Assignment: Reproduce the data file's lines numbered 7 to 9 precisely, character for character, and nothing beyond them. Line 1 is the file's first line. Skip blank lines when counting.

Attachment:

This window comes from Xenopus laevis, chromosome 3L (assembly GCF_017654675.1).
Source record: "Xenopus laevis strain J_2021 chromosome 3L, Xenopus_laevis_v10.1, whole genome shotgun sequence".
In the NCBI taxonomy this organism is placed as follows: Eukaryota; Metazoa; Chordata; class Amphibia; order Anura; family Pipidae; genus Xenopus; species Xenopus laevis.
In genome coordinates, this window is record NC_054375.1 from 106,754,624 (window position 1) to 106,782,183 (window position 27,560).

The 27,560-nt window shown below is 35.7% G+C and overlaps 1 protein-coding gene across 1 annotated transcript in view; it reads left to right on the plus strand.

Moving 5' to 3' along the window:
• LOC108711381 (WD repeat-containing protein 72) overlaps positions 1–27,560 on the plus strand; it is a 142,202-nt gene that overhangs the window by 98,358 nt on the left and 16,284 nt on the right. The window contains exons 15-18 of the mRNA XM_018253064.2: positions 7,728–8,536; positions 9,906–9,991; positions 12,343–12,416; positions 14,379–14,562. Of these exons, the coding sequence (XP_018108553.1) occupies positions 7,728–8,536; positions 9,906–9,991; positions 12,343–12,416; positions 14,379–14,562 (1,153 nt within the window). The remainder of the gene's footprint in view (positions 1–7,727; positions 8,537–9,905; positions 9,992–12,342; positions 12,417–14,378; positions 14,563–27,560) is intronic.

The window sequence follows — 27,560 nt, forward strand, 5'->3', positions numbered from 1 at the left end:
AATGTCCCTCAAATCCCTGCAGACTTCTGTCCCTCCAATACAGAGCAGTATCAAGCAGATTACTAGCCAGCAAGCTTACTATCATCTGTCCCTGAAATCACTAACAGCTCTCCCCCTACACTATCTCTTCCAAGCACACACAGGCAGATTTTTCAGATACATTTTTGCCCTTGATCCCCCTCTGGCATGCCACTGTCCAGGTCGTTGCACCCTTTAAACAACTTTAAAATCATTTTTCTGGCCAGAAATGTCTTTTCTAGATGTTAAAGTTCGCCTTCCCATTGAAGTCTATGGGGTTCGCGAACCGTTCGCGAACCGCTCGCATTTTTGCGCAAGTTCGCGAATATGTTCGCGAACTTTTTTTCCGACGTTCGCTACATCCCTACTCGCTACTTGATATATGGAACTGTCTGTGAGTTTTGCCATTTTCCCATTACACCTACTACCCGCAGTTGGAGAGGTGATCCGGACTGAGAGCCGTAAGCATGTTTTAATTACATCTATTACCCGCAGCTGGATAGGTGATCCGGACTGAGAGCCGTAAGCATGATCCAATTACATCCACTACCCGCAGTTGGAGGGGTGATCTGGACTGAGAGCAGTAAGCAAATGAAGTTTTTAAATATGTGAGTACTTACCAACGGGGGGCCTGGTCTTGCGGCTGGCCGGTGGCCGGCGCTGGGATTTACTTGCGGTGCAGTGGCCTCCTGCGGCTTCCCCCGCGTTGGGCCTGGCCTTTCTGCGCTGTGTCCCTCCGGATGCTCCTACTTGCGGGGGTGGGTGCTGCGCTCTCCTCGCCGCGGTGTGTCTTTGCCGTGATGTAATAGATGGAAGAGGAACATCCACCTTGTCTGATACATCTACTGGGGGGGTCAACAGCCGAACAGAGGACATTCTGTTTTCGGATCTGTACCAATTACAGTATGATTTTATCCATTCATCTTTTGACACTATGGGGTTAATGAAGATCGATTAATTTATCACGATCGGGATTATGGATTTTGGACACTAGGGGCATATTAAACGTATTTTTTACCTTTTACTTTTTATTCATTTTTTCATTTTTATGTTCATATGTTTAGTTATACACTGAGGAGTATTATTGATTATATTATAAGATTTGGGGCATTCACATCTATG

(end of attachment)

• LOC108711381 (WD repeat-containing protein 72) overlaps positions 1–27,560 on the plus strand; it is a 142,202-nt gene that overhangs the window by 98,358 nt on the left and 16,284 nt on the right. The window contains exons 15-18 of the mRNA XM_018253064.2: positions 7,728–8,536; positions 9,906–9,991; positions 12,343–12,416; positions 14,379–14,562. Of these exons, the coding sequence (XP_018108553.1) occupies positions 7,728–8,536; positions 9,906–9,991; positions 12,343–12,416; positions 14,379–14,562 (1,153 nt within the window). The remainder of the gene's footprint in view (positions 1–7,727; positions 8,537–9,905; positions 9,992–12,342; positions 12,417–14,378; positions 14,563–27,560) is intronic.

The window sequence follows — 27,560 nt, forward strand, 5'->3', positions numbered from 1 at the left end:
AATGTCCCTCAAATCCCTGCAGACTTCTGTCCCTCCAATACAGAGCAGTATCAAGCAGATTACTAGCCAGCAAGCTTACTATCATCTGTCCCTGAAATCACTAACAGCTCTCCCCCTACACTATCTCTTCCAAGCACACACAGGCAGATTTTTCAGATACATTTTTGCCCTTGATCCCCCTCTGGCATGCCACTGTCCAGGTCGTTGCACCCTTTAAACAACTTTAAAATCATTTTTCTGGCCAGAAATGTCTTTTCTAGATGTTAAAGTTCGCCTTCCCATTGAAGTCTATGGGGTTCGCGAACCGTTCGCGAACCGCTCGCATTTTTGCGCAAGTTCGCGAATATGTTCGCGAACTTTTTTTCCGACGTTCGCTACATCCCTACTCGCTACTTGATATATGGAACTGTCTGTGAGTTTTGCCATTTTCCCATTACACCTACTACCCGCAGTTGGAGAGGTGATCCGGACTGAGAGCCGTAAGCATGTTTTAATTACATCTATTACCCGCAGCTGGATAGGTGATCCGGACTGAGAGCCGTAAGCATGATCCAATTACATCCACTACCCGCAGTTGGAGGGGTGATCTGGACTGAGAGCAGTAAGCAAATGAAGTTTTTAAATATGTGAGTACTTACCAACGGGGGGCCTGGTCTTGCGGCTGGCCGGTGGCCGGCGCTGGGATTTACTTGCGGTGCAGTGGCCTCCTGCGGCTTCCCCCGCGTTGGGCCTGGCCTTTCTGCGCTGTGTCCCTCCGGATGCTCCTACTTGCGGGGGTGGGTGCTGCGCTCTCCTCGCCGCGGTGTGTCTTTGCCGTGATGTAATAGATGGAAGAGGAACATCCACCTTGTCTGATACATCTACTGGGGGGGTCAACAGCCGAACAGAGGACATTCTGTTTTCGGATCTGTACCAATTACAGTATGATTTTATCCATTCATCTTTTGACACTATGGGGTTAATGAAGATCGATTAATTTATCACGATCGGGATTATGGATTTTGGACACTAGGGGCATATTAAACGTATTTTTTACCTTTTACTTTTTATTCATTTTTTCATTTTTATGTTCATATGTTTAGTTATACACTGAGGAGTATTATTGATTATATTATAAGATTTGGGGCATTCACATCTATG